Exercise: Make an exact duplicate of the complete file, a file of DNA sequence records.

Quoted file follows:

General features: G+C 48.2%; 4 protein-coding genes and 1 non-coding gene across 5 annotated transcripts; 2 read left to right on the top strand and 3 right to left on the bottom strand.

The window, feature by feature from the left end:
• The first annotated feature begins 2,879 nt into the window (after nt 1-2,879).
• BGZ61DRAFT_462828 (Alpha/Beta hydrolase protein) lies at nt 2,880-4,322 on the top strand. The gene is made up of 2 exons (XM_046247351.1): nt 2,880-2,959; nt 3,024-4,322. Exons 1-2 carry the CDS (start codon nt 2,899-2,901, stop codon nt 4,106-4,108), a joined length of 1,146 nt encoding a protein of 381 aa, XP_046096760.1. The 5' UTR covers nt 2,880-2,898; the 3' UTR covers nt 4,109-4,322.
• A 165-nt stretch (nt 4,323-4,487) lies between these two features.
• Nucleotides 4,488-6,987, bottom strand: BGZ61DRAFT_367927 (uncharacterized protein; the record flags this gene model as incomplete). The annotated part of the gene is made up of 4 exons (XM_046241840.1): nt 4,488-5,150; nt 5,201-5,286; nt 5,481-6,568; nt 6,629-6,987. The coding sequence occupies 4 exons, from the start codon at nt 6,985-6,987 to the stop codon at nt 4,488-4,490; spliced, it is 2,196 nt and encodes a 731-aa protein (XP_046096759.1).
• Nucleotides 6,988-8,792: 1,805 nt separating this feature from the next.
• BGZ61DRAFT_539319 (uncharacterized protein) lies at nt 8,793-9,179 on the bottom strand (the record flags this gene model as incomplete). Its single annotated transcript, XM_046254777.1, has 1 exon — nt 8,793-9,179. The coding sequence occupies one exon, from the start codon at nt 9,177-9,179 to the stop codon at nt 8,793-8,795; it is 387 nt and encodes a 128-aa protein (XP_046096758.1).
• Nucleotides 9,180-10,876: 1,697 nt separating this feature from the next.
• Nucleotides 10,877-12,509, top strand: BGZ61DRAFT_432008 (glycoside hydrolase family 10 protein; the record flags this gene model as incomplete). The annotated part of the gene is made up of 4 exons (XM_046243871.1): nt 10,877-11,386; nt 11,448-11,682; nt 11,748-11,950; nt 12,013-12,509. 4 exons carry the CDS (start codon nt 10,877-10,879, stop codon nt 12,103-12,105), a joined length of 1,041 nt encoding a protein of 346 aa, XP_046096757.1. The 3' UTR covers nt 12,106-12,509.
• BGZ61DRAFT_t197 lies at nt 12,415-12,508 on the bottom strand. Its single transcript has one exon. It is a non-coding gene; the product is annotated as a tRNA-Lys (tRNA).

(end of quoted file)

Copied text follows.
General features: G+C 48.2%; 4 protein-coding genes and 1 non-coding gene across 5 annotated transcripts; 2 read left to right on the top strand and 3 right to left on the bottom strand.

The window, feature by feature from the left end:
• The first annotated feature begins 2,879 nt into the window (after nt 1-2,879).
• BGZ61DRAFT_462828 (Alpha/Beta hydrolase protein) lies at nt 2,880-4,322 on the top strand. The gene is made up of 2 exons (XM_046247351.1): nt 2,880-2,959; nt 3,024-4,322. Exons 1-2 carry the CDS (start codon nt 2,899-2,901, stop codon nt 4,106-4,108), a joined length of 1,146 nt encoding a protein of 381 aa, XP_046096760.1. The 5' UTR covers nt 2,880-2,898; the 3' UTR covers nt 4,109-4,322.
• A 165-nt stretch (nt 4,323-4,487) lies between these two features.
• Nucleotides 4,488-6,987, bottom strand: BGZ61DRAFT_367927 (uncharacterized protein; the record flags this gene model as incomplete). The annotated part of the gene is made up of 4 exons (XM_046241840.1): nt 4,488-5,150; nt 5,201-5,286; nt 5,481-6,568; nt 6,629-6,987. The coding sequence occupies 4 exons, from the start codon at nt 6,985-6,987 to the stop codon at nt 4,488-4,490; spliced, it is 2,196 nt and encodes a 731-aa protein (XP_046096759.1).
• Nucleotides 6,988-8,792: 1,805 nt separating this feature from the next.
• BGZ61DRAFT_539319 (uncharacterized protein) lies at nt 8,793-9,179 on the bottom strand (the record flags this gene model as incomplete). Its single annotated transcript, XM_046254777.1, has 1 exon — nt 8,793-9,179. The coding sequence occupies one exon, from the start codon at nt 9,177-9,179 to the stop codon at nt 8,793-8,795; it is 387 nt and encodes a 128-aa protein (XP_046096758.1).
• Nucleotides 9,180-10,876: 1,697 nt separating this feature from the next.
• Nucleotides 10,877-12,509, top strand: BGZ61DRAFT_432008 (glycoside hydrolase family 10 protein; the record flags this gene model as incomplete). The annotated part of the gene is made up of 4 exons (XM_046243871.1): nt 10,877-11,386; nt 11,448-11,682; nt 11,748-11,950; nt 12,013-12,509. 4 exons carry the CDS (start codon nt 10,877-10,879, stop codon nt 12,103-12,105), a joined length of 1,041 nt encoding a protein of 346 aa, XP_046096757.1. The 3' UTR covers nt 12,106-12,509.
• BGZ61DRAFT_t197 lies at nt 12,415-12,508 on the bottom strand. Its single transcript has one exon. It is a non-coding gene; the product is annotated as a tRNA-Lys (tRNA).